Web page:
Reliance benefits from having a strong international petroleum company as a partner, with considerable experience and skills in the exploration industry, and financial resources to support further investments. It gets about Rs 32,400 in cash, representing the present value of future cash flows from the 30% stake that it will cede to BP.
But money is unlikely to have been a key reason for Reliance to sell a 30% stake. As of December 30, it already had cash of about Rs 32,000 crore on its books, adding about Rs 3,000 crore every quarter in 2010-11 so far. Its net cash from operations was about Rs 20,000 crore in 2009-10. Despite having debt of about Rs 70,000 crore, as of December, its net debt to equity is only 0.3 times. That is a comfortable level. Reliance can use this money to either pay down debt or use it to fund future investments, without straining its balance sheet.
One of the key messages coming out of the joint statement is that Reliance’s project management and operations skills will be combined with BP’s deepwater exploration and production skills. Reliance was faring well till now, on its now, and has built these capabilities in-house over the years. At this stage, it is not clear what BP expects to accomplish or more specifically where exactly its technical expertise is going to be utilised.
In 2010-11, the output from Reliance’s KG D6 basin has been a bit disappointing, with gas production during the December quarter at 54.5 million metric standard cubic metres per day, compared to an average of 57.2 mmscmd during the quarter. Could BP’s entry increase the output of these wells or help Reliance better exploit some of the newer blocks that form part of the 23 blocks under question.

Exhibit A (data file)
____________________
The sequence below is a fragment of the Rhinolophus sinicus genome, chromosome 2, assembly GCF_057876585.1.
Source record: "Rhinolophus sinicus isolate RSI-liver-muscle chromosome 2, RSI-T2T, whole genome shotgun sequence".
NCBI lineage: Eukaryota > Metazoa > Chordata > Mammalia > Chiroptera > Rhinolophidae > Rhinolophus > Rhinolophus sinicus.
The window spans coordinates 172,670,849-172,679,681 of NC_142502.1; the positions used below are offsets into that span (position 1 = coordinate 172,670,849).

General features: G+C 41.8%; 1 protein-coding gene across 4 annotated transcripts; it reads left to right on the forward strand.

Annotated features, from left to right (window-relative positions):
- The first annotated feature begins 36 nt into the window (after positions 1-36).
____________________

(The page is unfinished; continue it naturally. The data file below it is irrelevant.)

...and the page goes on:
Or did Reliance get a very good price for these assets? If we assume that the 23 blocks contribute to about 80% of Reliance’s E&P profits (as they did in 2009-10), then the valuation for Reliance’s E&P business works out to about Rs 135,000 crore. This is based on the Rs 32,400 crore valuation for 30% of profits, from the 23 blocks in which BP has picked up a stake.
The valuation is approximately 40% of Reliance’s market capitalisation before the deal was announced. And, Reliance’s E&P business contributed to about 28% of the company’s PBIT in the 9 months ended December 2010. Therefore, the deal appears to be a fair one for Reliance, and BP has not paid over the top either, for an asset that has the potential to grow in the years ahead (line added later). The premium visible in the valuation is partly due to BP’s desire to pick up a strategic asset and anticipated growth in profits from these assets in the years ahead.
Reliance’s immediate benefit is the cash from the sale. But this is a one-time benefit. When the deal is done, if it is recognised through the profit and loss account, its other income will get a boost. But it will also lose 30% of the profits from these 23 blocks to BP. The deal will pay off for Reliance only when BP’s entry leads to the output from these blocks increases. And, rises to the extent that Reliance’s 70% share becomes much higher than the level, had this deal not happened.
Reliance’s share is up 4.5% as the sizeable cash inflow will have a positive effect on near term earnings.